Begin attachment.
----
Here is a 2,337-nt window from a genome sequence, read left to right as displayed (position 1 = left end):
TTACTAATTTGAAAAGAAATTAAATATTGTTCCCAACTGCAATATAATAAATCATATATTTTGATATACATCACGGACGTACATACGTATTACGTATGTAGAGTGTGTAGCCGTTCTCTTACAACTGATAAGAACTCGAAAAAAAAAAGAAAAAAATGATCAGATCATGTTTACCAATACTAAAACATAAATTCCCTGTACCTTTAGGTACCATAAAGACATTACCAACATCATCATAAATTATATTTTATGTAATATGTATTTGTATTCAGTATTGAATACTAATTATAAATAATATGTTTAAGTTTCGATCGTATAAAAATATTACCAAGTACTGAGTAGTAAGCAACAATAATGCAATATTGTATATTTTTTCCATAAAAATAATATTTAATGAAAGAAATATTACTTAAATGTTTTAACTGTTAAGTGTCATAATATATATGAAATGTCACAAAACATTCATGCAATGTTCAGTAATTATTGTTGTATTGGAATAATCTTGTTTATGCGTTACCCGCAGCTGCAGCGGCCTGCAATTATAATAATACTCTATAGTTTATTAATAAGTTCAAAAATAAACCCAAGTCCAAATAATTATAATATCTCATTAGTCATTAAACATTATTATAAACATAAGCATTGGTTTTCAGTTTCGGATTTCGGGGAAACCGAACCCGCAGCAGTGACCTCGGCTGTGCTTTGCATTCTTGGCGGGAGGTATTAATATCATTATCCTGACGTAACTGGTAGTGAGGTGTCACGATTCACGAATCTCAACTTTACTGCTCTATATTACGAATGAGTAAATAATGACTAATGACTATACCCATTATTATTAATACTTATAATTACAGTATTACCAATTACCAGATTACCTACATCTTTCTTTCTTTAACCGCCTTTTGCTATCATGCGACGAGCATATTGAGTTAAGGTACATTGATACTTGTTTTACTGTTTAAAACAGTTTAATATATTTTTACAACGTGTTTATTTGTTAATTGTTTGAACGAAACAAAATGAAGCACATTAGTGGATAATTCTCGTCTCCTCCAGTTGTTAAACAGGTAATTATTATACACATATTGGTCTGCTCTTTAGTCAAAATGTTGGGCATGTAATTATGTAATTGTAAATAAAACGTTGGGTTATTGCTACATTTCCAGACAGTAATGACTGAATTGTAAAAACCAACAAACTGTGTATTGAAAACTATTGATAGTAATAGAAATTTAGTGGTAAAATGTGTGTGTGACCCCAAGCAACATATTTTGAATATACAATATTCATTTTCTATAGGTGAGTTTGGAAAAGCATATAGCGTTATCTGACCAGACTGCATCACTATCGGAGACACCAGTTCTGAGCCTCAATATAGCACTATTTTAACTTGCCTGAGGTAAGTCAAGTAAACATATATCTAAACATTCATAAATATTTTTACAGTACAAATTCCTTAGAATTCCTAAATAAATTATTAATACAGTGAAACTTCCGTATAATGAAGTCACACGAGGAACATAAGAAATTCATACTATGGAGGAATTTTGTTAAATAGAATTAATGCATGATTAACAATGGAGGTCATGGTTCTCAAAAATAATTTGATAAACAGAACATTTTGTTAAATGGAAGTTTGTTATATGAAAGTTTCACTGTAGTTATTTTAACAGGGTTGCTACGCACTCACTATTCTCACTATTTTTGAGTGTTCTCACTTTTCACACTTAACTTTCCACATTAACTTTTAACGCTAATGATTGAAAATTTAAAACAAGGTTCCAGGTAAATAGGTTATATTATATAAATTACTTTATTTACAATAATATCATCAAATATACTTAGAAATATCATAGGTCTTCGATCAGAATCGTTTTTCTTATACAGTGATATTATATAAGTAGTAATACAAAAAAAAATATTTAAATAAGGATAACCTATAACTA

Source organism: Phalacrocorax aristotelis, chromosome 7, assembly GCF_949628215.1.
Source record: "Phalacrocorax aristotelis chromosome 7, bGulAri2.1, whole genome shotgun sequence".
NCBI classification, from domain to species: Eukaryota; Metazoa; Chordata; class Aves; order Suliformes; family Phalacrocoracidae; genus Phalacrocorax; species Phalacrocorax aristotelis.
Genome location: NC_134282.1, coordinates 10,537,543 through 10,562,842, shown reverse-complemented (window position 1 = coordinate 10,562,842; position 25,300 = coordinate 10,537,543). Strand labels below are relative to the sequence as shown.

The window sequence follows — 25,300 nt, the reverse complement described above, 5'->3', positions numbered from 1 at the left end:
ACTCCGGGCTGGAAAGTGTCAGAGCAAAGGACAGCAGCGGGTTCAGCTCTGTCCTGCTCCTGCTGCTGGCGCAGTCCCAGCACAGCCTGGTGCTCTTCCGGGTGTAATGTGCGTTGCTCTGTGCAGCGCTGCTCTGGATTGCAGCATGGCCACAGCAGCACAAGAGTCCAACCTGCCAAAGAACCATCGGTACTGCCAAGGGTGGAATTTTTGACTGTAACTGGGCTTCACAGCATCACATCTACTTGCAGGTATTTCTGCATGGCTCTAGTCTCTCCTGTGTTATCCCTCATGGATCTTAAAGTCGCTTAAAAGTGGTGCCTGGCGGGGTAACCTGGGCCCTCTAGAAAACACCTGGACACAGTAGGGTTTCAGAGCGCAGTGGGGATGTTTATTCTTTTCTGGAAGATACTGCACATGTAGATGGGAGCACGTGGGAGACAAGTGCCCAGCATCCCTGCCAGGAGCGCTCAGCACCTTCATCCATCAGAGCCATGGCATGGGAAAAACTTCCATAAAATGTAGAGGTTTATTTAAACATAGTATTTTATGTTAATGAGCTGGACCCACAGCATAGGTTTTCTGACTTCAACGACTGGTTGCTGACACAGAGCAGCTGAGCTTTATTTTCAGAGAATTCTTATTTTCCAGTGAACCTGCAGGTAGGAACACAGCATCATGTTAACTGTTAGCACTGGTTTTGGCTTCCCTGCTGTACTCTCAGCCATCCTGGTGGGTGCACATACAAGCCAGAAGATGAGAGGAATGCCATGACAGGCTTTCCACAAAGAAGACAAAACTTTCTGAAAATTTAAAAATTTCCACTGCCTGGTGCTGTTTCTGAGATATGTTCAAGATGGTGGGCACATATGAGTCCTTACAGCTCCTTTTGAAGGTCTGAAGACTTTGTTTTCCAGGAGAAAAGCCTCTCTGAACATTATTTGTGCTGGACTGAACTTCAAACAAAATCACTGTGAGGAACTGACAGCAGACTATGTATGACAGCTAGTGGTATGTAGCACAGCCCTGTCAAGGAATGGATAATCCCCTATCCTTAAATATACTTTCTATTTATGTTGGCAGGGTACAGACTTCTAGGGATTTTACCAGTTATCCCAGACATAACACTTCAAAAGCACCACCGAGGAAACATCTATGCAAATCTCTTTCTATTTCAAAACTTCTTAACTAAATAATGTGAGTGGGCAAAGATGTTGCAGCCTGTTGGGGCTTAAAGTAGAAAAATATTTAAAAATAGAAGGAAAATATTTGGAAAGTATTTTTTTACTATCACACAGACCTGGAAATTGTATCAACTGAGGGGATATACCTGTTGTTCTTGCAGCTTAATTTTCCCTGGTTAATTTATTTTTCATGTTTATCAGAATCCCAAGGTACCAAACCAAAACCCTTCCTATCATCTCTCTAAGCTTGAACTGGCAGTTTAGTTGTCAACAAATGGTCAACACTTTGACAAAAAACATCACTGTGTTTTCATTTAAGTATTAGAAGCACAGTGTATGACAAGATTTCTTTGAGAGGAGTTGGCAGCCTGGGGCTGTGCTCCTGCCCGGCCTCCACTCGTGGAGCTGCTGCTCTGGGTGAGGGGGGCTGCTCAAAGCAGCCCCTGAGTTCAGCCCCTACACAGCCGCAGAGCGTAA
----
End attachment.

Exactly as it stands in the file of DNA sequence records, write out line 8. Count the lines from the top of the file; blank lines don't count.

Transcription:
ACTCCGGGCTGGAAAGTGTCAGAGCAAAGGACAGCAGCGGGTTCAGCTCTGTCCTGCTCCTGCTGCTGGCGCAGTCCCAGCACAGCCTGGTGCTCTTCCGGGTGTAATGTGCGTTGCTCTGTGCAGCGCTGCTCTGGATTGCAGCATGGCCACAGCAGCACAAGAGTCCAACCTGCCAAAGAACCATCGGTACTGCCAAGGGTGGAATTTTTGACTGTAACTGGGCTTCACAGCATCACATCTACTTGCAGGTATTTCTGCATGGCTCTAGTCTCTCCTGTGTTATCCCTCATGGATCTTAAAGTCGCTTAAAAGTGGTGCCTGGCGGGGTAACCTGGGCCCTCTAGAAAACACCTGGACACAGTAGGGTTTCAGAGCGCAGTGGGGATGTTTATTCTTTTCTGGAAGATACTGCACATGTAGATGGGAGCACGTGGGAGACAAGTGCCCAGCATCCCTGCCAGGAGCGCTCAGCACCTTCATCCATCAGAGCCATGGCATGGGAAAAACTTCCATAAAATGTAGAGGTTTATTTAAACATAGTATTTTATGTTAATGAGCTGGACCCACAGCATAGGTTTTCTGACTTCAACGACTGGTTGCTGACACAGAGCAGCTGAGCTTTATTTTCAGAGAATTCTTATTTTCCAGTGAACCTGCAGGTAGGAACACAGCATCATGTTAACTGTTAGCACTGGTTTTGGCTTCCCTGCTGTACTCTCAGCCATCCTGGTGGGTGCACATACAAGCCAGAAGATGAGAGGAATGCCATGACAGGCTTTCCACAAAGAAGACAAAACTTTCTGAAAATTTAAAAATTTCCACTGCCTGGTGCTGTTTCTGAGATATGTTCAAGATGGTGGGCACATATGAGTCCTTACAGCTCCTTTTGAAGGTCTGAAGACTTTGTTTTCCAGGAGAAAAGCCTCTCTGAACATTATTTGTGCTGGACTGAACTTCAAACAAAATCACTGTGAGGAACTGACAGCAGACTATGTATGACAGCTAGTGGTATGTAGCACAGCCCTGTCAAGGAATGGATAATCCCCTATCCTTAAATATACTTTCTATTTATGTTGGCAGGGTACAGACTTCTAGGGATTTTACCAGTTATCCCAGACATAACACTTCAAAAGCACCACCGAGGAAACATCTATGCAAATCTCTTTCTATTTCAAAACTTCTTAACTAAATAATGTGAGTGGGCAAAGATGTTGCAGCCTGTTGGGGCTTAAAGTAGAAAAATATTTAAAAATAGAAGGAAAATATTTGGAAAGTATTTTTTTACTATCACACAGACCTGGAAATTGTATCAACTGAGGGGATATACCTGTTGTTCTTGCAGCTTAATTTTCCCTGGTTAATTTATTTTTCATGTTTATCAGAATCCCAAGGTACCAAACCAAAACCCTTCCTATCATCTCTCTAAGCTTGAACTGGCAGTTTAGTTGTCAACAAATGGTCAACACTTTGACAAAAAACATCACTGTGTTTTCATTTAAGTATTAGAAGCACAGTGTATGACAAGATTTCTTTGAGAGGAGTTGGCAGCCTGGGGCTGTGCTCCTGCCCGGCCTCCACTCGTGGAGCTGCTGCTCTGGGTGAGGGGGGCTGCTCAAAGCAGCCCCTGAGTTCAGCCCCTACACAGCCGCAGAGCGTAA